ACOE (HABs) Questions and Answers:(http://www.lrl.usace.army.mil/Portals/64/docs/CWProjects/WaterQuality/General%20Lake%20Questions%20and%20Answers%20on%20Algae%20Blooms.pdf)

Understanding Cyanobacteria or Toxic Algae: (https://jacquithurlowlippisch.com/2015/05/05/understanding-cyanobacteria-or-toxic-algae-slrirl/)

Do the ACOE and SFWMD Release Toxic Lake O Water Into the St Lucie River/Indian River Lagoon?

Paint colored shocking green algae at the gate entering Lake Okeechobee,     2009. (Photo from video by Jacqui thurlow-Lippisch)
Paint colored shocking green algae at the gate entering Lake Okeechobee, 2009. (Photo from video by Jacqui Thurlow-Lippisch.)

I am well aware that the St Lucie River and Indian River Lagoon have location specific e. coli bacteria problems, as well as “overall water quality problems,” due to our local canals. This summer has been a great example of such with our SLR/IRL waters colored putrid brown all the way to the St Lucie Inlet just from releases from C-44, C-23, and C-24 canal basin runoff releases.

This is why it is beyond my comprehension, that with such terrible local water issues, our state and federal agencies can legally and in good conscious, “if necessary,” on behalf of flood control, release more nutrient, sediment filled waters into our SLR/IRL through Lake Okeechobee when they know that those waters often contain Microcystis Aeruginoas, a cyanobacteria that can produce health threatening toxins through its blue-green algae blooms.(http://www.doh.wa.gov/CommunityandEnvironment/Contaminants/BlueGreenAlgae.aspx)

Various SLR 2013 photos of cynanobacteria. Bob Voisenet, Mary Radabaugh, Jenny Flaugh, Douglas Ashley.)
Various 2013 SLR photos of  microcystis aeruginoas, cynanobacteria. (Bob Voisenet, Mary Radabaugh, Jenny Flaugh, Douglas Ashley, Gary Hendry.)

photo

photo

photo 1

In 2013, the Martin County Health Department, through spokesperson, Bob Washam, urged residents to avoid contact with the algae in the entire estuary from the St Lucie Canal to the St Lucie Inlet. Luckily with our local, “yuk” releases, we have not had that situation occur yet in 2014.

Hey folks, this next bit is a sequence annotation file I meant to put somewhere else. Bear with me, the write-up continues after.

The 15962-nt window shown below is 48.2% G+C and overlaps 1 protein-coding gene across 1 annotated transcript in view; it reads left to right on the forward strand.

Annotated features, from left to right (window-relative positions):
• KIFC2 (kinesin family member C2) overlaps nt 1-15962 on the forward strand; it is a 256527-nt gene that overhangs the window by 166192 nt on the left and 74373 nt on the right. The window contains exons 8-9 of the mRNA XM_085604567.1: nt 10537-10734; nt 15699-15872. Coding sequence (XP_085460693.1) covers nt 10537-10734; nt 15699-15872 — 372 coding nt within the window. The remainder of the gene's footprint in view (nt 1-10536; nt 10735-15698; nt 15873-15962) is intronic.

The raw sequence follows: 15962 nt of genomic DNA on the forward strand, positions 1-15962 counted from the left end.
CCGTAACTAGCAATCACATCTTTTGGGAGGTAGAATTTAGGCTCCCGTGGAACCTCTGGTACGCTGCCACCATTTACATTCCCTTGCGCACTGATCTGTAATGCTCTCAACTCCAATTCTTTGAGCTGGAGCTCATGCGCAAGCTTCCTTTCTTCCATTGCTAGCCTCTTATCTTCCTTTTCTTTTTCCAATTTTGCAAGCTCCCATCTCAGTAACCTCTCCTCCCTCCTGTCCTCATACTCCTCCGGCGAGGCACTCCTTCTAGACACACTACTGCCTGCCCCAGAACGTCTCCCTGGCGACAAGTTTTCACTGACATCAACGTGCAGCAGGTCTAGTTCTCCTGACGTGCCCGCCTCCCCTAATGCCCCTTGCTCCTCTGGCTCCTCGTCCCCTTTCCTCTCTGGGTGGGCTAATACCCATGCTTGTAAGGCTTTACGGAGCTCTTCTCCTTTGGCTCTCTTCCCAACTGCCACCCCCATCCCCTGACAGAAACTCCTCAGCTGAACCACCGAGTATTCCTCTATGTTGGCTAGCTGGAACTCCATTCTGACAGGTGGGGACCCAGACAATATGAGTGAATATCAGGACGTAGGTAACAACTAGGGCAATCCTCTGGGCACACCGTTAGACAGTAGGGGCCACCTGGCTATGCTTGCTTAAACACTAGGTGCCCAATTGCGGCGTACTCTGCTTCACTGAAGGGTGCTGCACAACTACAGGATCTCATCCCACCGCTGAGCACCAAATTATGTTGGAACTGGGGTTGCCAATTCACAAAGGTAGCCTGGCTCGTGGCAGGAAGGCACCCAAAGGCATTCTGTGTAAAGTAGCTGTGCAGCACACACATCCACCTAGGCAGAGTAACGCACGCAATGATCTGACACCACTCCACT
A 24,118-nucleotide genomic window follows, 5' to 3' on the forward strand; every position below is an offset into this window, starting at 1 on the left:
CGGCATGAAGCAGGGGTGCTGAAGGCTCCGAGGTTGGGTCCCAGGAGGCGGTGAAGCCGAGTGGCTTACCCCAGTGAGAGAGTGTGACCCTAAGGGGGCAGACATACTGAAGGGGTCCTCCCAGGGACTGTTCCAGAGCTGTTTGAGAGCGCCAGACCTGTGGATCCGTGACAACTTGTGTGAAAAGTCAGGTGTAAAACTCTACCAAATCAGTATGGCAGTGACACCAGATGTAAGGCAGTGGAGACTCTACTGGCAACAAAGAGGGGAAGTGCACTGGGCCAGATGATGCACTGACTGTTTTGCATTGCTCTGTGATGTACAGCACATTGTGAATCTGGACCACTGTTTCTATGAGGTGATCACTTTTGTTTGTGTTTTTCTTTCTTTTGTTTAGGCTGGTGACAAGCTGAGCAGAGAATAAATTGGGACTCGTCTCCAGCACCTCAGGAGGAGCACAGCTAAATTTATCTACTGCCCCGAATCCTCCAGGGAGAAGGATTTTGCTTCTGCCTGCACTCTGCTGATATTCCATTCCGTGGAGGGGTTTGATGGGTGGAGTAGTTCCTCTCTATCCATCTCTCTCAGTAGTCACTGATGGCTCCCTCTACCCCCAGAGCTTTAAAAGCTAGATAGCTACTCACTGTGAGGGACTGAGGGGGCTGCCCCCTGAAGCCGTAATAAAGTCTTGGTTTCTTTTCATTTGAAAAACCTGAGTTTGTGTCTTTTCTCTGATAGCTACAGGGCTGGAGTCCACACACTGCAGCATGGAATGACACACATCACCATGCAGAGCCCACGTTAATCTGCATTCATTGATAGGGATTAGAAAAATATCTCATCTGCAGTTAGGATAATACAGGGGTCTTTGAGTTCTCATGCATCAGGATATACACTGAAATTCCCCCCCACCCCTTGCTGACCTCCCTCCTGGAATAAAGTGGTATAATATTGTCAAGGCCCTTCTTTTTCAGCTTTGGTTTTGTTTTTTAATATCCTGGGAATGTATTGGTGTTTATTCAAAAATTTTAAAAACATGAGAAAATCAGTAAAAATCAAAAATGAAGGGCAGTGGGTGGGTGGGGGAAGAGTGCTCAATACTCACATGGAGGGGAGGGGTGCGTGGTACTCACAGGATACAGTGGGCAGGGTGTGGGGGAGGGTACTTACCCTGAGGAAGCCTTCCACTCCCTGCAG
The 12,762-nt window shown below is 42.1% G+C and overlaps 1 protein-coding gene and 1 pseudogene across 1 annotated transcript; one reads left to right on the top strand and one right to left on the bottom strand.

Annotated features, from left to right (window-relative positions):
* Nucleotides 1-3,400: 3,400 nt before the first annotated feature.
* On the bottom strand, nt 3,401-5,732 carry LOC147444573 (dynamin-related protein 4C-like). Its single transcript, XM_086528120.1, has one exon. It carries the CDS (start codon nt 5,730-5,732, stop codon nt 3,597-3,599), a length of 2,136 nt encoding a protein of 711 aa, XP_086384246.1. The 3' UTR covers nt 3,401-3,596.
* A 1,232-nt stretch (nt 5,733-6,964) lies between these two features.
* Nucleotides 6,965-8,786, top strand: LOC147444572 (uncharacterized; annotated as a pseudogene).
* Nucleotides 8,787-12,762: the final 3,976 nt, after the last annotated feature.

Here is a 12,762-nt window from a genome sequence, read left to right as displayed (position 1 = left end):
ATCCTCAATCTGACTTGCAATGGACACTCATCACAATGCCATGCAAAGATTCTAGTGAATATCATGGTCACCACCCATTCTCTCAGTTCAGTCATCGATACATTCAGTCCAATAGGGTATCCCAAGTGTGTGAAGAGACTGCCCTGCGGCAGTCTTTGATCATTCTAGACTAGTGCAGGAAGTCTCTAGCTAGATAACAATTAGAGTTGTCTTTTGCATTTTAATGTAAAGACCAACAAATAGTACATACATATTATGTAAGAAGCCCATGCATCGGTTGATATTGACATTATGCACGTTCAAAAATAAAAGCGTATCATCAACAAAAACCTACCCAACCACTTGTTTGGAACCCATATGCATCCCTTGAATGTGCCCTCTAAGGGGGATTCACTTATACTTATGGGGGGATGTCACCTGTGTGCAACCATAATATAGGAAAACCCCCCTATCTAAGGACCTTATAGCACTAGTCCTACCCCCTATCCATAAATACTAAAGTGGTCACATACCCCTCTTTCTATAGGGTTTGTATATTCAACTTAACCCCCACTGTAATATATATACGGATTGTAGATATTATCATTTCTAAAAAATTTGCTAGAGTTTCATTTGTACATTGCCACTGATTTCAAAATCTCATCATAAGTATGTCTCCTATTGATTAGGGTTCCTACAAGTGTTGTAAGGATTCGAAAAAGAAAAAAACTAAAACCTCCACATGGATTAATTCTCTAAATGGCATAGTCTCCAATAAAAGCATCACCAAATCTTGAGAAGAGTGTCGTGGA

I have had two personal experiences witnessing these blue-green blooms. The first was during a boat ride into Lake Okeechobee, September 5, 2009, and the second was last year (2013)  with the Everglades Foundation team, at the St Lucie Locks and Dam when the ACOE was releasing. As we walked over the gates,  I clearly saw bright blue-green algae on the side of the dam allowing in Lake O water. Believe it or not, the SRWMD was testing the water right there… Mark Perry from Florida Oceanographic was with me and I ask him:

“Mark, is that “toxic” blue-green algae?”

Mark replied:

“Yes, blue-green algae can be toxic is most prevalent in fresh water systems. It is often in the lake.”

“And they are releasing it into our river?!”

I stood there in a daze….amazed.

Then I recalled the boat trip I had taken with my husband and dogs in 2009,  and how we had seen the blue-green algae clearly along the edges of the locks while going into the lake and I had videotaped it.  I am including some photos I took of that video below.

photo 5 photo 2 photo 3 photo 4

boat ride

When Senator Rubio visited  Stuart on behalf of the SLR/IRL, I told this story….I have told it many times at many official meetings to no avail. I think it a significant issue. Anyway…

So far this year, with the releases from our local canals, toxic algae, or Cyanobacteria, has not been reported in the SLR/IRL. It could be in the future, but it is less likely than when the ACOE is releasing from the lake. Why? Because often when they release from the lake it is TREMENDOUS amounts of freshwater, even more than comes from our local canals. Plus the blue-green algae is already in the lake as its fresh.

According to Bob Washam, blue-green algae was first reported around 1995 and it was blue! They thought it was a paint spill. The outbreaks have been more common since this time the worst being in 1998. Whether blue or green in color, it is bright. Very bright. You can see it.

How could our government, in essence, “poison its own people,” and how can we allow this, especially when we can see it?

We must push our government for change. Health, safety and welfare is something we rightfully deserve. Send the water south. 

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Army Corp of Engineers (http://www.usace.army.mil)
South Florid aWater Management District (http://www.bing.com/search?q=south+florida+water+management+district&form=APMCS1)